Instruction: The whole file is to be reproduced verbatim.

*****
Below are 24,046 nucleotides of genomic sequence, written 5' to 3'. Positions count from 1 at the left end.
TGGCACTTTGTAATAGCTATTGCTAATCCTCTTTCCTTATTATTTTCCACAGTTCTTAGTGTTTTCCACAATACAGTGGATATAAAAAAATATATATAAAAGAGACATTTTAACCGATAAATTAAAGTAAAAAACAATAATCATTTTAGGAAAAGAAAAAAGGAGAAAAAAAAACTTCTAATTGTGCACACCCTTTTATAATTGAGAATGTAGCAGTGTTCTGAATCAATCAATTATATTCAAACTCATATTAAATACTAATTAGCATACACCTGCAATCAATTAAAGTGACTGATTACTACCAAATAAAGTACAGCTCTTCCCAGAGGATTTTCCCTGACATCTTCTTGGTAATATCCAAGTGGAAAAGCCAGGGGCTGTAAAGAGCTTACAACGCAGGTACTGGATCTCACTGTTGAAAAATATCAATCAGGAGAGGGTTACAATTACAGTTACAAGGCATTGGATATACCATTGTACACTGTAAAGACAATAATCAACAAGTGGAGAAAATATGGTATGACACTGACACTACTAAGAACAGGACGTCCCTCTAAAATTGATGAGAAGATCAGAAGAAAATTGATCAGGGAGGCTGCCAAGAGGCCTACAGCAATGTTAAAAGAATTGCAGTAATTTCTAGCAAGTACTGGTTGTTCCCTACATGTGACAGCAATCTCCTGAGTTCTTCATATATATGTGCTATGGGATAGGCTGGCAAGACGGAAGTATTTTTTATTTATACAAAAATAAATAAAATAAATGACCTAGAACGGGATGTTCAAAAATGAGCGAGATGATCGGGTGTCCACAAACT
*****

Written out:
Below are 24,046 nucleotides of genomic sequence, written 5' to 3'. Positions count from 1 at the left end.
TGGCACTTTGTAATAGCTATTGCTAATCCTCTTTCCTTATTATTTTCCACAGTTCTTAGTGTTTTCCACAATACAGTGGATATAAAAAAATATATATAAAAGAGACATTTTAACCGATAAATTAAAGTAAAAAACAATAATCATTTTAGGAAAAGAAAAAAGGAGAAAAAAAAACTTCTAATTGTGCACACCCTTTTATAATTGAGAATGTAGCAGTGTTCTGAATCAATCAATTATATTCAAACTCATATTAAATACTAATTAGCATACACCTGCAATCAATTAAAGTGACTGATTACTACCAAATAAAGTACAGCTCTTCCCAGAGGATTTTCCCTGACATCTTCTTGGTAATATCCAAGTGGAAAAGCCAGGGGCTGTAAAGAGCTTACAACGCAGGTACTGGATCTCACTGTTGAAAAATATCAATCAGGAGAGGGTTACAATTACAGTTACAAGGCATTGGATATACCATTGTACACTGTAAAGACAATAATCAACAAGTGGAGAAAATATGGTATGACACTGACACTACTAAGAACAGGACGTCCCTCTAAAATTGATGAGAAGATCAGAAGAAAATTGATCAGGGAGGCTGCCAAGAGGCCTACAGCAATGTTAAAAGAATTGCAGTAATTTCTAGCAAGTACTGGTTGTTCCCTACATGTGACAGCAATCTCCTGAGTTCTTCATATATATGTGCTATGGGATAGGCTGGCAAGACGGAAGTATTTTTTATTTATACAAAAATAAATAAAATAAATGACCTAGAACGGGATGTTCAAAAATGAGCGAGATGATCGGGTGTCCACAAACT